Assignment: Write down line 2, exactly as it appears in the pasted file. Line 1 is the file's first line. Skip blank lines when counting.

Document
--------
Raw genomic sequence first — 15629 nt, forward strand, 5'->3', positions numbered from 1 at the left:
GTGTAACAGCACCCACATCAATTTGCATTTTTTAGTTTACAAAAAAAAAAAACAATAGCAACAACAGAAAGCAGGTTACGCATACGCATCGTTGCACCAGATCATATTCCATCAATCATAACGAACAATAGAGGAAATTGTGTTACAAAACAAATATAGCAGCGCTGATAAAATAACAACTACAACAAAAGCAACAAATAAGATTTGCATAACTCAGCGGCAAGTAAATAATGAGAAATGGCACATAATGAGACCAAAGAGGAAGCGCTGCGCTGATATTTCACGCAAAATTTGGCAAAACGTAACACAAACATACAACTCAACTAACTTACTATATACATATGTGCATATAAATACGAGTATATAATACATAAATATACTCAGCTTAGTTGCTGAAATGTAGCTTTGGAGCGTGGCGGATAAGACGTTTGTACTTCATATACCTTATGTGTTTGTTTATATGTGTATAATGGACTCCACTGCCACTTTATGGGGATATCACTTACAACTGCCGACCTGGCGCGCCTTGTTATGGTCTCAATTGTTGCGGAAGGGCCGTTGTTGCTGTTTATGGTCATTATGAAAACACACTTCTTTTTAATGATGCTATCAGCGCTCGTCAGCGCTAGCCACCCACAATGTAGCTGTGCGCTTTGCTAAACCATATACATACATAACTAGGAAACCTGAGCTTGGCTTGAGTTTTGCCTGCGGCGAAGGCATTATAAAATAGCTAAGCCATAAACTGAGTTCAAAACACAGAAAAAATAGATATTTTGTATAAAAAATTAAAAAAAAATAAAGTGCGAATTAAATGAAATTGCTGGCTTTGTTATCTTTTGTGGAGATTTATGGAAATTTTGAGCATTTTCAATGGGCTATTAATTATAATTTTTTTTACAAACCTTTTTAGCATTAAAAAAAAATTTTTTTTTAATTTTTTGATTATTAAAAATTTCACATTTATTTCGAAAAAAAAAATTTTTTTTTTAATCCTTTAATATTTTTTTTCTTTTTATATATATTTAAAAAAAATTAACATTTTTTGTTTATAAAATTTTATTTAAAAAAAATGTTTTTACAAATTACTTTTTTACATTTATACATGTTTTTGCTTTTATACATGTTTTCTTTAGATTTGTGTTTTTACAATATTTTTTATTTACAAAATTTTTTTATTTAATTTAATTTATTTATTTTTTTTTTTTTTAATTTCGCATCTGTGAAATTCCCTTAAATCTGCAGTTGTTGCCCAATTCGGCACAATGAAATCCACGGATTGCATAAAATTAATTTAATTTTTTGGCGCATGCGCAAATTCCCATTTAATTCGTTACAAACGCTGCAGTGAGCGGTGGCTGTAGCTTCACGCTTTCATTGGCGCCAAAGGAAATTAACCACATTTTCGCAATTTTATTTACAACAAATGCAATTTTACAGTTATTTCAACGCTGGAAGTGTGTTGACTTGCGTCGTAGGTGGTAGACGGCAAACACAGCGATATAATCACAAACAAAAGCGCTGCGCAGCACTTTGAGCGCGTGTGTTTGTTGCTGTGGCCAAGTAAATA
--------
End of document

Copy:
GTGTAACAGCACCCACATCAATTTGCATTTTTTAGTTTACAAAAAAAAAAAACAATAGCAACAACAGAAAGCAGGTTACGCATACGCATCGTTGCACCAGATCATATTCCATCAATCATAACGAACAATAGAGGAAATTGTGTTACAAAACAAATATAGCAGCGCTGATAAAATAACAACTACAACAAAAGCAACAAATAAGATTTGCATAACTCAGCGGCAAGTAAATAATGAGAAATGGCACATAATGAGACCAAAGAGGAAGCGCTGCGCTGATATTTCACGCAAAATTTGGCAAAACGTAACACAAACATACAACTCAACTAACTTACTATATACATATGTGCATATAAATACGAGTATATAATACATAAATATACTCAGCTTAGTTGCTGAAATGTAGCTTTGGAGCGTGGCGGATAAGACGTTTGTACTTCATATACCTTATGTGTTTGTTTATATGTGTATAATGGACTCCACTGCCACTTTATGGGGATATCACTTACAACTGCCGACCTGGCGCGCCTTGTTATGGTCTCAATTGTTGCGGAAGGGCCGTTGTTGCTGTTTATGGTCATTATGAAAACACACTTCTTTTTAATGATGCTATCAGCGCTCGTCAGCGCTAGCCACCCACAATGTAGCTGTGCGCTTTGCTAAACCATATACATACATAACTAGGAAACCTGAGCTTGGCTTGAGTTTTGCCTGCGGCGAAGGCATTATAAAATAGCTAAGCCATAAACTGAGTTCAAAACACAGAAAAAATAGATATTTTGTATAAAAAATTAAAAAAAAATAAAGTGCGAATTAAATGAAATTGCTGGCTTTGTTATCTTTTGTGGAGATTTATGGAAATTTTGAGCATTTTCAATGGGCTATTAATTATAATTTTTTTTACAAACCTTTTTAGCATTAAAAAAAAATTTTTTTTTAATTTTTTGATTATTAAAAATTTCACATTTATTTCGAAAAAAAAAATTTTTTTTTTAATCCTTTAATATTTTTTTTCTTTTTATATATATTTAAAAAAAATTAACATTTTTTGTTTATAAAATTTTATTTAAAAAAAATGTTTTTACAAATTACTTTTTTACATTTATACATGTTTTTGCTTTTATACATGTTTTCTTTAGATTTGTGTTTTTACAATATTTTTTATTTACAAAATTTTTTTATTTAATTTAATTTATTTATTTTTTTTTTTTTTAATTTCGCATCTGTGAAATTCCCTTAAATCTGCAGTTGTTGCCCAATTCGGCACAATGAAATCCACGGATTGCATAAAATTAATTTAATTTTTTGGCGCATGCGCAAATTCCCATTTAATTCGTTACAAACGCTGCAGTGAGCGGTGGCTGTAGCTTCACGCTTTCATTGGCGCCAAAGGAAATTAACCACATTTTCGCAATTTTATTTACAACAAATGCAATTTTACAGTTATTTCAACGCTGGAAGTGTGTTGACTTGCGTCGTAGGTGGTAGACGGCAAACACAGCGATATAATCACAAACAAAAGCGCTGCGCAGCACTTTGAGCGCGTGTGTTTGTTGCTGTGGCCAAGTAAATA